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Guest Author - Pete Johnson

Can you believe Pete Johnson, author of theVampire Blog series and How To Train Your Parents, is celebrating his 25th anniversary as a published author? Taking this issue's hot seat we can't wait to ask him about writing, his new book The Vampire Fighters and what his future plans are... 

The third and final part of your vampire series, 'The Vampire Fighters' is on its way. What can we expect?

Marcus, as you may remember, is a highly reluctant half-vampire. Tallulah, a girl he really likes, comes close to discovering Marcus’ secret identity. So he’s forbidden from seeing her. But in their village there are sightings of a mysterious and frightening figure called ‘The Blood Ghost’. Tallulah guesses The Blood Ghost’s true identity – it’s the deadliest vampire of all. And then they both become caught up in a terrifying mystery. I’ve really raised the stakes in this one. You will see now a whole new side to Marcus and Tallulah – and the ending is the most spectacular I have ever written. I really hope you like it!

Have you always wanted to be a writer?

It was one of my ambitions. I wanted to be an actor, a footballer and a writer. I had some great teachers including one called Mr Smart (good name for a teacher) who encouraged my writing. And by the age of about eight or nine I was already writing long stories and reading them aloud to my family – who listened to them very patiently!

Where does your inspiration come from?

That’s the most mysterious part of a writer’s life. Usually you just get a glimpse of an idea first. Then you think and think about it, and often when you’re least expecting it a brilliant idea or a big scene just explodes into your head. I’ve had some of my greatest ideas when I’ve been cleaning my teeth! So you never know when inspiration will strike. You are just extremely glad when it does.

What was your favourite book as a child?

I had so many favourites – I read about six books a week when I was a child. But the book I read over and over (friends would say, ‘You’re not reading it again are you?’) was 101 Dalmatians by Dodie Smith. I’m a great dog lover and it just enchanted me, especially the idea of dogs passing messages at night via The Starlight Barking. When I was eight I wrote a fan letter to Dodie Smith. She wrote back and we stayed corresponding for over twenty years. One day she asked if I’d ever thought of becoming a writer, as she was sure I’d make a good one. A question which changed my life.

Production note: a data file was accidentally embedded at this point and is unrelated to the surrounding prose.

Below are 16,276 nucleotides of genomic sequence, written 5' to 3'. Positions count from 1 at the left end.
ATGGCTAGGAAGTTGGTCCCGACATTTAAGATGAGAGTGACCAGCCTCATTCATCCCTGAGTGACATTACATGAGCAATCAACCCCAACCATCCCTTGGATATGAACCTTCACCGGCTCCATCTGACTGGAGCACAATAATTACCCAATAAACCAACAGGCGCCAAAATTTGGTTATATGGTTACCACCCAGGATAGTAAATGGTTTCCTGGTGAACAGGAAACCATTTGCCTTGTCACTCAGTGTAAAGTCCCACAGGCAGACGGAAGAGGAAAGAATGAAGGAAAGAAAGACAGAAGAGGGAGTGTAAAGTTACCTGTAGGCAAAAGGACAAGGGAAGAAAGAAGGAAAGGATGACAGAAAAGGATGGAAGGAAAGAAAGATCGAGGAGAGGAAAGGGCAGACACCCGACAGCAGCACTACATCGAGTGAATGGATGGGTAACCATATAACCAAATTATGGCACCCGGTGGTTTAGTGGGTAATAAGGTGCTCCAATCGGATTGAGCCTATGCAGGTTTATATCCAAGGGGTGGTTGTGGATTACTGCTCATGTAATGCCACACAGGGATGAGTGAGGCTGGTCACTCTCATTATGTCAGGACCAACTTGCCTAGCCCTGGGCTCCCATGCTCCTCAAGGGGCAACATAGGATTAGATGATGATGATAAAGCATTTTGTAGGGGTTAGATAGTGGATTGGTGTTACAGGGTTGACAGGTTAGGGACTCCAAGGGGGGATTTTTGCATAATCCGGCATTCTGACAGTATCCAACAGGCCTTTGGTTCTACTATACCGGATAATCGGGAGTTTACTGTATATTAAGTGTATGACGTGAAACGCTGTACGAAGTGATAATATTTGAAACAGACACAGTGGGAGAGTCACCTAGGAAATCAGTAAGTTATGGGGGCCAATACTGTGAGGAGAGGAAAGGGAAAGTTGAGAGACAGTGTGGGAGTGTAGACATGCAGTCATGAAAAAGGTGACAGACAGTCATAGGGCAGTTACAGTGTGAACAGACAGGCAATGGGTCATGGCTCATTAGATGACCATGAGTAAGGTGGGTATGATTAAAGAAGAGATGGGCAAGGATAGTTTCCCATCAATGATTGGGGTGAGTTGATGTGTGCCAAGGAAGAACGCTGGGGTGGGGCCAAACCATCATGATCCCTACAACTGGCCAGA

Is there anything you have yet to achieve but would like to?

Yes, firstly I’d love to write a really good mystery story with an ending so amazing and incredible no one can believe it. I’m playing with a few ideas at the moment but I’m still waiting for that inspiration I told you about. Also, I’d love to see one of my books adapted as a film or TV series. I’ve had a number of options taken out but no lift-off yet. And to tell the truth I’m getting very impatient now!

What, in your opinion, makes a good story?

A good story is when you can’t stop reading it and you say to yourself I’ll just read one more chapter, then another and another … A good story is also when you can see the characters so clearly, they’re nearly as real to you as the people around you. They go on living in your head long after the story has finished too. And a good story – even a very serious one – should sometimesmake you smile. For me a sense of humour is essential in any good story.

Do you have any writing tips for us?

Yes, try and write every single day. A number of my characters – like Louis in How to Train Your Parents keeps a diary. While Marcus in the Vampire trilogy keeps a blog. Maybe you could do the same – and write about anything you want. It hasn’t got to be what you did that day. It might be someone you noticed on a train or a strong opinion you hold. You will be amazed, though, if you do write every day how much more natural writing becomes to you. Then maybe you could follow me and go in for writing competitions. It meant so much to see my work in print for the very first time. One last tip – always carry a notebook with you just in case you suddenly get that fantastic idea.

What are your plans for the next 25 years?

To keep writing – and hopefully keep on making you laugh. And also to write that top mystery I told you about earlier. 

To find out more about Pete and his books why not take a look at his website www.petejohnsonauthor.org